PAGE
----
Everyone is adapting to the new realities of the ELD mandate: the drivers, the supply chain, shippers and carriers, DOT inspectors – the list goes on. How does it affect you?
Driver opinion on ELDs has been all over the board
Clearly, it has been good for the bottom-of-the-list drivers who get all the tricky loads. With ELD in place, many drivers would report to their companies with a message, “I can take the load, but this will generate an HOS violation. Are you ok with that?” Therefore, with the ELD anti-coercion rules built in, drivers now have an avenue to turn to FMCSA, if being forced to take a load that cannot be delivered according to HOS rules.
Some drivers have reported problems with shippers, especially those associated with brokered loads. Many load brokers simply do not understand neither the old HOS rules, nor the impact of the new world with ELD. These shippers simply need to become a lot more efficient.
What we are all seeing is that after years of removing time from the supply chain, more time is needed to get the goods delivered according to the HOS rules. Time is clearly a significant dynamic that has become ever-more precious in today’s supply chain.
We are all living in this new reality. When we hear all the talk about the capacity crunch, what everyone is talking about is trucks and drivers… but one the thing we rarely talk about is capacity in terms of needing more time!
Over the years, all parties to the supply chain have been shaving time out of the equation. Either by forcing unreasonable delivery time, falsifying logs by drivers, or driving faster. I’m not saying that there was a widespread falsification of logs, but I think if you got stuck in traffic for 2 hours in Atlanta, you might only record 1 hour of it as on-duty driving time. There is no fudge factor with ELD anymore.
With ELD rule now in place, the supply chain stills wants to continue dumping that time on the weakest part of the supply chain – the driver – and it simply will not work anymore. Therefore, all stakeholders are going to have to look for ways to make timeframes within the supply chain more reasonable and more efficient, and that means better forecasting. Shippers are going to have to work with carriers in a more open and transparent fashion to be able to move goods.
I believe that ELD will eventually change the equation and give more power to the trucking company and the driver.
Another key point is that, with ELD, motor carriers now have the granular data to take to shippers and tell them that they need to change the way they ship and receive goods on behalf of motor carriers and their drivers.
Although many drivers are not fans of ELD’s, most are getting used to them. Some have learned that 15 minutes here or there can and will make the difference in getting home or having to sleep in the bunk.
As a former driver, I’m thinking that, likely, some are driving faster now, so you may want some form of asset tracking to validate this point or not.
Still other drivers are not hanging around the truck stops longer than need be. Only enough to find a reasonable space to park, have a bio break, grab a bite and be on your way down the road.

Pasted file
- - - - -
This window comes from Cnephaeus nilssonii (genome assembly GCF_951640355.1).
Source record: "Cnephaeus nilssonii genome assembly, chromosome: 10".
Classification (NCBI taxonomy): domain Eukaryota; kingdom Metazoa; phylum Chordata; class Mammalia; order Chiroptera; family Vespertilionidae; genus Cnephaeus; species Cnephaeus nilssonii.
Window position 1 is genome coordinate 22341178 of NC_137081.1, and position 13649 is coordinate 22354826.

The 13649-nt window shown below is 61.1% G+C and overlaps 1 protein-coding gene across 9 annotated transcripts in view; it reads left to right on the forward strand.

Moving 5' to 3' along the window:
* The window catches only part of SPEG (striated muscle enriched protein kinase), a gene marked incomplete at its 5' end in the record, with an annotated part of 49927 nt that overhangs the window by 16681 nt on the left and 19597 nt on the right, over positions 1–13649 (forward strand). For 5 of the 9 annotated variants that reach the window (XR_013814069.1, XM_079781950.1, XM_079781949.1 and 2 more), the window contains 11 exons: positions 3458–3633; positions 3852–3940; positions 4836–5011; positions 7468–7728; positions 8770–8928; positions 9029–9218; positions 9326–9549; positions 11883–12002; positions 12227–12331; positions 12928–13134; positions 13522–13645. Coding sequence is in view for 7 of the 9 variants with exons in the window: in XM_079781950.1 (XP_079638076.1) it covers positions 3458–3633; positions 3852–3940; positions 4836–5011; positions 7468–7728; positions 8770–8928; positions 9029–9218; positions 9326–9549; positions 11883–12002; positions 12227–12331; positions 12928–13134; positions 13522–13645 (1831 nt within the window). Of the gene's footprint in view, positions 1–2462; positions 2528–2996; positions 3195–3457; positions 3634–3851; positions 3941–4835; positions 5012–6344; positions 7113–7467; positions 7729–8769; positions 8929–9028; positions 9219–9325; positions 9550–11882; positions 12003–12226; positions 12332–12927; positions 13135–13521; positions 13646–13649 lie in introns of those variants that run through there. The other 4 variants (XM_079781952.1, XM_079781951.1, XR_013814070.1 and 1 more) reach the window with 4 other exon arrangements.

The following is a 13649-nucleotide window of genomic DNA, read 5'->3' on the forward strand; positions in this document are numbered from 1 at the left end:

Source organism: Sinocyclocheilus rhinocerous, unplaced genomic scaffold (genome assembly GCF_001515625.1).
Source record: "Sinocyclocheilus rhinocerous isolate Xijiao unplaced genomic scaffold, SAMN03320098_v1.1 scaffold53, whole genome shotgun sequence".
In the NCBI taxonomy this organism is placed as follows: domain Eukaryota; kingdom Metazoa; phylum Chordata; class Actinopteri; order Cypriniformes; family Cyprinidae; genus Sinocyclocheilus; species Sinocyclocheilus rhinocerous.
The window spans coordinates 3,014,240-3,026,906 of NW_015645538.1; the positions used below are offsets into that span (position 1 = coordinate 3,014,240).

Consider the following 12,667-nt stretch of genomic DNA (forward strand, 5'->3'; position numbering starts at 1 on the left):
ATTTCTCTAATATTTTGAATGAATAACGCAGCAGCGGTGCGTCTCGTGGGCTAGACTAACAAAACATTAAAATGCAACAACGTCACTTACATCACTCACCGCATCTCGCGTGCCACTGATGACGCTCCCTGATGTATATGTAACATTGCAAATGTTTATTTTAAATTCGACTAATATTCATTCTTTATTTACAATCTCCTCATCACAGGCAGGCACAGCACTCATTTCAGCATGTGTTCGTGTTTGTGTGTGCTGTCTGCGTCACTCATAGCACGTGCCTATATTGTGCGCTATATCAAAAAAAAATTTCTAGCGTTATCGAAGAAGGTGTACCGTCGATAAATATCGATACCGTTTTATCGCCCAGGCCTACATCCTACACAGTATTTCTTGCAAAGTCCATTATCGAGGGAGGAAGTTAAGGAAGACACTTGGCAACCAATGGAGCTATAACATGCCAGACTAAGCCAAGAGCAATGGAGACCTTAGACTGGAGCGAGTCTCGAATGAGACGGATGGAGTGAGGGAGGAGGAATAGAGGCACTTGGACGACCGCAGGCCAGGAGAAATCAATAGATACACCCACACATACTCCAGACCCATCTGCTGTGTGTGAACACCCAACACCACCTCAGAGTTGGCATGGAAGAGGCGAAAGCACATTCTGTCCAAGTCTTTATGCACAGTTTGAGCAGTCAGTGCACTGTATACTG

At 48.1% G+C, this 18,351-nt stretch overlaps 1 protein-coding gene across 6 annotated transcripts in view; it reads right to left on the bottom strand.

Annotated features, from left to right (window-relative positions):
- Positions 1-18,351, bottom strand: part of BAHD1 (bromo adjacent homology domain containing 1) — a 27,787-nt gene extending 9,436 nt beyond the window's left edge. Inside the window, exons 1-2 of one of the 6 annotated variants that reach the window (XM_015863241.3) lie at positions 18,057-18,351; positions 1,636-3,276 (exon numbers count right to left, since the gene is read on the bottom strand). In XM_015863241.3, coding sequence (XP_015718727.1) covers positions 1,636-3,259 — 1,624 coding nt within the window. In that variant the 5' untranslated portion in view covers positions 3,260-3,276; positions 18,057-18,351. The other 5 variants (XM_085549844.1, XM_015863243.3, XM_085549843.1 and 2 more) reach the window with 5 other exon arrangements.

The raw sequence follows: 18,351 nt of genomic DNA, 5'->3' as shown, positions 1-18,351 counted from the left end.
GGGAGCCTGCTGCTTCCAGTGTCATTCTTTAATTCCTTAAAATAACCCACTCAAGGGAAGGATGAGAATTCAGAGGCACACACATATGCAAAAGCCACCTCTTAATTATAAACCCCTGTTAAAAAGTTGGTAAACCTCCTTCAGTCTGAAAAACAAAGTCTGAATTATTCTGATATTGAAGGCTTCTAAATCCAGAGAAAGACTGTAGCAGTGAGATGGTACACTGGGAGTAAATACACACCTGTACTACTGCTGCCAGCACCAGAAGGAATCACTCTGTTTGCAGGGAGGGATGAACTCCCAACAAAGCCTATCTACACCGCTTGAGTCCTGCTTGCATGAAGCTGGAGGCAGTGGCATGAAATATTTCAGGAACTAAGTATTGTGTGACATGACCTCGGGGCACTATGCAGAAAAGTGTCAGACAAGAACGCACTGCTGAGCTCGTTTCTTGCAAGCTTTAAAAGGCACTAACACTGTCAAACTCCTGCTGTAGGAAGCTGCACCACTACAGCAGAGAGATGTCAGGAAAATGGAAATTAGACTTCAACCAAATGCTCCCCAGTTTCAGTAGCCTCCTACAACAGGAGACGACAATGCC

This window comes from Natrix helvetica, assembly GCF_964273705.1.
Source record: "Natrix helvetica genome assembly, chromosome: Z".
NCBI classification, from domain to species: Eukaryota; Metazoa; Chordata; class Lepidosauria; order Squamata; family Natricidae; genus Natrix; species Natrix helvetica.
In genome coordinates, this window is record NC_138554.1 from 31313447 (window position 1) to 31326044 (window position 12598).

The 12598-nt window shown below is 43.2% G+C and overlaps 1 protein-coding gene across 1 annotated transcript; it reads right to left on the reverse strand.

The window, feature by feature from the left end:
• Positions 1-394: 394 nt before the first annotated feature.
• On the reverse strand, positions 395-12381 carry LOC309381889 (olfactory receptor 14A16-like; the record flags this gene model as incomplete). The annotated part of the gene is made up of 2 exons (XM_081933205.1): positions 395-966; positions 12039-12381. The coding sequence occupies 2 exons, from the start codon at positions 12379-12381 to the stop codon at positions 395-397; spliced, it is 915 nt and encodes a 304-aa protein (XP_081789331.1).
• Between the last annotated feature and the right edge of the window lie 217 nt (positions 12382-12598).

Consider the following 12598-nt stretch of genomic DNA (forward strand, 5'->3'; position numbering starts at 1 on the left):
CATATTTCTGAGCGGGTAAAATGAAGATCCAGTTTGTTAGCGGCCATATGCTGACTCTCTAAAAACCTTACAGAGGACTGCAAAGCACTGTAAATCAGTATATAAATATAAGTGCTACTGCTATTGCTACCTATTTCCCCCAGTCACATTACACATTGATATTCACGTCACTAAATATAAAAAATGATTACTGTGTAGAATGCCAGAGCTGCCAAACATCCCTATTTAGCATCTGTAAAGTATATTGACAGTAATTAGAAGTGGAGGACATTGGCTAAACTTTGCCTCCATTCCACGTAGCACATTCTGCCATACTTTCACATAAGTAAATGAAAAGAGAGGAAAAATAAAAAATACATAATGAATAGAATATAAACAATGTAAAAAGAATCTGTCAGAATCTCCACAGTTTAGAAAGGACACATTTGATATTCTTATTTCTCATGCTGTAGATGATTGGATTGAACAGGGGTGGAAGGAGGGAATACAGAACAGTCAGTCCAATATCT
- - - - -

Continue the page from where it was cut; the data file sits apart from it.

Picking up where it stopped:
Some motor carriers, who have ELD, tell me devices on their trucks are getting more green lights at the weigh stations.
As a former DOT Inspector, I can attest to the fact that DOT will fish where they can land something. If compliant, DOT will likely move onto ELD exempt motor carriers, as the perception is that these carriers will falsify to get a competitive edge against compliant ELD carriers.
I used to get a lot of telephone calls from carriers advising me on non-complaint carriers breaking the rules that they were competing with.
One other observation particularly from my vantage point as Head of Safety, Compliance & Regulatory Affairs at Fleet Complete, I am fielding a significant surge in the number of HOS regulatory questions. I wonder if drivers really understand the granular nuances of hours-of-service rules.
Many drivers do not seem to take advantage of some of the flexible components in the regulation.
Using rules such as the adverse road conditions, yard moves, personal conveyance, and sleeper berth rules to break rest time up.
Shippers also do not seem to understand that being off duty does not stop the clock. It is like the sands of the hourglass. Once it is turned over, the sand will vacate the jar until empty. That is how the 14-hour rule works, and that is the new world for drivers.
Therefore, drivers and dispatchers need to plan better. They need to leverage all of the advanced features, inherent with the technology to help drivers remain compliant. Motor carriers and their customers need to be more flexible to leave more time for probable delays like weather and traffic, especially in congested truck lanes. Drivers need to annotate any adverse road conditions in transit to protect themselves and their motor carriers.
Long-haul drivers do not have the same issue as the short-haul drivers, where there is more possibility of something going wrong.
My hope in the end is that, by instituting the new ELD rulemaking, FMCSA will closely examine what is wrong with the current hours of service rules. Maybe we can get them fixed, finally, to the benefit from all the parties that oversee hours of service.
Overall, I believe when we look back on ELD five years down the road, the hope is many will say it was a short-term pain for the long-term gain!